Justia Intellectual Property Opinion Summaries

Articles Posted in US Court of Appeals for the Ninth Circuit
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The Ninth Circuit wrote to clarify the role that de minimis copying plays in statutory copyright. The de minimis concept is properly used to analyze whether so little of a copyrighted work has been copied that the allegedly infringing work is not substantially similar to the copyrighted work and is thus non-infringing. However, once infringement is established, that is, ownership and violation of one of the exclusive rights in copyright under 17 U.S.C. 106, de minimis use of the infringing work is not a defense to an infringement action.The panel reversed the district court's grant of summary judgment for defendants based on a putative de minimis use defense in a copyright case involving plaintiff's photograph of the Indianapolis skyline. The panel applied the Perfect 10 server test, concluding that Wilmott's server was continuously transmitting the image to those who used the specific pinpoint address or were conducting reverse image searches using the same or similar photo. Therefore, Wilmott transmitted and displayed the photo without plaintiff's permission. Furthermore, Wilmott's display was public by virtue of the way it operated its servers and its website. The panel also concluded that the "degree of copying" was total because the infringing work was an identical copy of the copyrighted Indianapolis photo. Accordingly, there is no place for an inquiry as to whether there was de minimis copying. On remand, the district court must consider Wilmott's remaining defenses, and it can address the questions surrounding plaintiff's ownership of the Indianapolis photo, in addition to the other defenses raised by Wilmott. View "Bell v. Wilmott Storage Services, LLC" on Justia Law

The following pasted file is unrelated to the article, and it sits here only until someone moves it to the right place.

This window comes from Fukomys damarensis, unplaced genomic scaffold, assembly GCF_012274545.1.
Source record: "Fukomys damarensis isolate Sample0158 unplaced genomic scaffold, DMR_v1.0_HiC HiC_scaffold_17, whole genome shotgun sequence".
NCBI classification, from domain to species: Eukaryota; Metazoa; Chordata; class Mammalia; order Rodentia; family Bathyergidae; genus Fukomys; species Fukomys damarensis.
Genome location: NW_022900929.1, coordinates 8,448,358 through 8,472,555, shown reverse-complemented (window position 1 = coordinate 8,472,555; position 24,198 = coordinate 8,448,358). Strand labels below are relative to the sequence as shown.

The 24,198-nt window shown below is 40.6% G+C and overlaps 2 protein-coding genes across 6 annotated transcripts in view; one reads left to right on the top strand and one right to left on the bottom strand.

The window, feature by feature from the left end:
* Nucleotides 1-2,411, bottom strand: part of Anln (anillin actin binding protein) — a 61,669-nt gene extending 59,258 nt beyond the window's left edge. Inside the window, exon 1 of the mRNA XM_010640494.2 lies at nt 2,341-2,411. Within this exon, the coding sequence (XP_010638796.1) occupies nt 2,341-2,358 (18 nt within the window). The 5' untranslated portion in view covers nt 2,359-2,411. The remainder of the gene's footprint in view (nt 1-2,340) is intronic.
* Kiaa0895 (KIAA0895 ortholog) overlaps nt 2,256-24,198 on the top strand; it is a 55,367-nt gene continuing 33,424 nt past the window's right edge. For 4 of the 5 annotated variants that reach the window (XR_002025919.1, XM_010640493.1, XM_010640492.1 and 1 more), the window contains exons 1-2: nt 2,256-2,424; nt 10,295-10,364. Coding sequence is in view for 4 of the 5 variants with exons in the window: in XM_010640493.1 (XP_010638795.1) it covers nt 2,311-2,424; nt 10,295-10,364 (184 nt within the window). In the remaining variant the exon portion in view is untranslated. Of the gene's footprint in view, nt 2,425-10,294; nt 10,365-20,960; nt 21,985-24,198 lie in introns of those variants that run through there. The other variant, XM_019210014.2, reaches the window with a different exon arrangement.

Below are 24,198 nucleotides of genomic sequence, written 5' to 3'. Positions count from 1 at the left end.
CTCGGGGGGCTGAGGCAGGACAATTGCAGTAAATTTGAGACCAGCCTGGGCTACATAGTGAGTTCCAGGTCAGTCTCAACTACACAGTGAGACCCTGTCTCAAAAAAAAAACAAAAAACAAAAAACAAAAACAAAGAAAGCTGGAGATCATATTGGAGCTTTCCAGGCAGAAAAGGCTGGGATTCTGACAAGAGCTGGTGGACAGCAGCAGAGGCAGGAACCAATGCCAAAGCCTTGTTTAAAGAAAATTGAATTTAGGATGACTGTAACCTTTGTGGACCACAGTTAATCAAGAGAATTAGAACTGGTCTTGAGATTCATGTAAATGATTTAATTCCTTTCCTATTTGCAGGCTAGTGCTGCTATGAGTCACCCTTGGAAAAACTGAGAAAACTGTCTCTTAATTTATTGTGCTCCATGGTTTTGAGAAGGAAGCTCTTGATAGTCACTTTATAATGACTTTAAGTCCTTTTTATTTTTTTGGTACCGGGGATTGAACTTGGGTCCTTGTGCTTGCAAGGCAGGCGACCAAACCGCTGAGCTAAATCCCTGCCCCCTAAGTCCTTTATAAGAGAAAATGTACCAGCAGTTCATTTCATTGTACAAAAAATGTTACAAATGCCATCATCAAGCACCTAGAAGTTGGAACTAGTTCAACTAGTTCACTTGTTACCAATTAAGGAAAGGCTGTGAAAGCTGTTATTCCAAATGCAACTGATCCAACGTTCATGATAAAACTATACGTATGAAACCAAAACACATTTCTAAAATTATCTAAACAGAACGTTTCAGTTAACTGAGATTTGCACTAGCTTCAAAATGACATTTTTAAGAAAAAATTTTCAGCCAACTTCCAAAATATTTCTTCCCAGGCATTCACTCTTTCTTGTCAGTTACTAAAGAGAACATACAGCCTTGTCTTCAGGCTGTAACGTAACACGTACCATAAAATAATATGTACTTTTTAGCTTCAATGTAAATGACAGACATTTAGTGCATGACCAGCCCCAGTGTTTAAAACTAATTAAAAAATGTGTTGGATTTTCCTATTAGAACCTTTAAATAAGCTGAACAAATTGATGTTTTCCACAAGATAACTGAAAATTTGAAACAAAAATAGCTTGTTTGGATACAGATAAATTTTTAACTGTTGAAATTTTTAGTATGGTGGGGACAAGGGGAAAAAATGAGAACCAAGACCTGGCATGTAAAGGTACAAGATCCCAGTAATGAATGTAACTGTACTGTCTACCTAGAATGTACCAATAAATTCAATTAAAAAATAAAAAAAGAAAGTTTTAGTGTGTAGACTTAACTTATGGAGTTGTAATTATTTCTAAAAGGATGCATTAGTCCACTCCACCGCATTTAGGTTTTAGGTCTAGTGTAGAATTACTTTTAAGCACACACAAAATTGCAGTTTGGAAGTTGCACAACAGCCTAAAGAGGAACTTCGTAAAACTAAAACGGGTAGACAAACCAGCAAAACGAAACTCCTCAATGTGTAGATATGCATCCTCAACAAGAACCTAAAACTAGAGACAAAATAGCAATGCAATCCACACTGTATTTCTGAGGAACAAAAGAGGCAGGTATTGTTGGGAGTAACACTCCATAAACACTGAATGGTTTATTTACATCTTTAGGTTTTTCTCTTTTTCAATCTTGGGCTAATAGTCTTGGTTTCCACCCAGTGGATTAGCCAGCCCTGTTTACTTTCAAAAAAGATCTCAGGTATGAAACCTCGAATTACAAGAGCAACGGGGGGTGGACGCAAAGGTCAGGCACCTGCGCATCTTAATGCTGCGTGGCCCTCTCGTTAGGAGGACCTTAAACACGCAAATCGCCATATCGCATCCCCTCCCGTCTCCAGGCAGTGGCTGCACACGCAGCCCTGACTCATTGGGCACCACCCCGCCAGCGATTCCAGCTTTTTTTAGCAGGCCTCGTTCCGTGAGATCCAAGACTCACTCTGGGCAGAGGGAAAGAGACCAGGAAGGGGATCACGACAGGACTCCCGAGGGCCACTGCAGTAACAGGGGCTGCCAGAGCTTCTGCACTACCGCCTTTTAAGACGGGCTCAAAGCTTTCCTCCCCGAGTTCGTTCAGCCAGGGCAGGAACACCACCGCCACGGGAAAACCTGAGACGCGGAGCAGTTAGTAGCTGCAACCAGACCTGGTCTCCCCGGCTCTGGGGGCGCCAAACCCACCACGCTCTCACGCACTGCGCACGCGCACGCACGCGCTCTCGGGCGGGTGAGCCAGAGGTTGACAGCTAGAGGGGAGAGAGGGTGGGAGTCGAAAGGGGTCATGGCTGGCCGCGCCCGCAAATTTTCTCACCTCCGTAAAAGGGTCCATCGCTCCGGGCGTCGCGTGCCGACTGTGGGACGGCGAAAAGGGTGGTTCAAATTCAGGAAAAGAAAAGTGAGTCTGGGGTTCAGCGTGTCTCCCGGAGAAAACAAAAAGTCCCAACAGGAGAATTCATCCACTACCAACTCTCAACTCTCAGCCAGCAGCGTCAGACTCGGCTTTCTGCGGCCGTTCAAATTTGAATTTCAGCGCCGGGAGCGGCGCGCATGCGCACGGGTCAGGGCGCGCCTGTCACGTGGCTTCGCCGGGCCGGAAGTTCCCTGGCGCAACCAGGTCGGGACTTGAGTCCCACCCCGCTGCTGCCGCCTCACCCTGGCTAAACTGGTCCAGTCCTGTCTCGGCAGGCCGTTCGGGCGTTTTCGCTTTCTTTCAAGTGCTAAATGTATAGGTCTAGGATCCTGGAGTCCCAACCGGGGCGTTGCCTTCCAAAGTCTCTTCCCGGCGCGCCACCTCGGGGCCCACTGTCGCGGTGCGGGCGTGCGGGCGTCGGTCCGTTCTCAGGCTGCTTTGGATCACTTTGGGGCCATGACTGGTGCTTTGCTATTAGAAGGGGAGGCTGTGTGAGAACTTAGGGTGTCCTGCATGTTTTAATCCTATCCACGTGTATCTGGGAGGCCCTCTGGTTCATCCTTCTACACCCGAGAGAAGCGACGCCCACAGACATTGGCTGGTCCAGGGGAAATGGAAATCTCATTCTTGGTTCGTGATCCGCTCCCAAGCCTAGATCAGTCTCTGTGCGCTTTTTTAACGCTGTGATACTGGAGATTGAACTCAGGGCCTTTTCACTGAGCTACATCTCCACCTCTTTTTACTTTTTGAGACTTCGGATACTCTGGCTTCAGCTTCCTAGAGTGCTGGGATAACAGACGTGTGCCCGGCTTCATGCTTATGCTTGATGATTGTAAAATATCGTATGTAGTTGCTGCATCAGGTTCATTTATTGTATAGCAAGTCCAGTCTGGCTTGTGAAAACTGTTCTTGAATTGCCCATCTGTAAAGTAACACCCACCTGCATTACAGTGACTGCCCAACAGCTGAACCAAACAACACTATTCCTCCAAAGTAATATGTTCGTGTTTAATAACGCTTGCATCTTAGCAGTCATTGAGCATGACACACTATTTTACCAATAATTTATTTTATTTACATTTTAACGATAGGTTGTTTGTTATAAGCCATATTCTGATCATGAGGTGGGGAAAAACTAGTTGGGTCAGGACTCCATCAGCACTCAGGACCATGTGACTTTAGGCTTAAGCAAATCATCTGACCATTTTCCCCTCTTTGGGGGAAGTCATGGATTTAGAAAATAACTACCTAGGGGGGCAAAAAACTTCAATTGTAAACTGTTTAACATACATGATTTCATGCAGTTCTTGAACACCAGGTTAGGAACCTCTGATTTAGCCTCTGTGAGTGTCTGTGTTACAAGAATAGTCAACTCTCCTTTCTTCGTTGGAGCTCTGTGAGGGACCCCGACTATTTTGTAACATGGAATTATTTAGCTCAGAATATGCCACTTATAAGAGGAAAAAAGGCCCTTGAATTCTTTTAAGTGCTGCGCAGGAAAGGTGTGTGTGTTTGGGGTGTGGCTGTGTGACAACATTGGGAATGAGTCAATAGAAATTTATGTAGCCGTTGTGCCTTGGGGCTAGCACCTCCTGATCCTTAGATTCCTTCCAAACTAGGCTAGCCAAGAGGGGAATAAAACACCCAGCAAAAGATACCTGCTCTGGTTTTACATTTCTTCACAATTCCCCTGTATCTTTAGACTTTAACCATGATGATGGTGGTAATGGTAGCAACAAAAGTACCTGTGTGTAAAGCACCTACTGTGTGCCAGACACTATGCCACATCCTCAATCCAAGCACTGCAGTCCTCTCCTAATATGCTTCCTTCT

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Ayla, a San Francisco-based brand, is the registered owner of trademarks for use of the “AYLA” word mark in connection with on-site beauty services, online retail beauty products, cosmetics services, and cosmetics. Alya Skin, an Australian company, sells and ships skincare products worldwide. Ayla sued in the Northern District of California, asserting trademark infringement and false designation of origin under the Lanham Act, 15 U.S.C. 1114, 1125(a).Alya Skin asserted that it has no retail stores, offices, officers, directors, employees, bank accounts, or real property in the U.S., does not sell products in U.S. retail stores, solicit business from Americans, nor direct advertising toward California; less than 10% of its sales have been to the U.S. and less than 2% of its sales have been to California. Alya Skin uses an Idaho company to fulfill shipments outside of Australia and New Zealand. Alya Skin filed a U.S. trademark registration application in 2018, and represented to potential customers that its products are FDA-approved; it ships from, and allows returns to, Idaho Alya Skin’s website listed U.S. dollars as the default currency and advertises four-day delivery to the U.S.The Ninth Circuit reversed the dismissal of the suit. Jurisdiction under Fed.R.Civ.P. 4(k)(2) comports with due process. Alya Skin had minimum contacts with the U.S., and subjecting it to an action in that forum would not offend traditional notions of fair play and substantial justice. The company purposefully directed its activities toward the U.S. The Lanham Act and unfair competition claims arose out of or resulted from Alya Skin’s intentional forum-related activities. View "Ayla, LLC v. Alya Skin Pty. Ltd." on Justia Law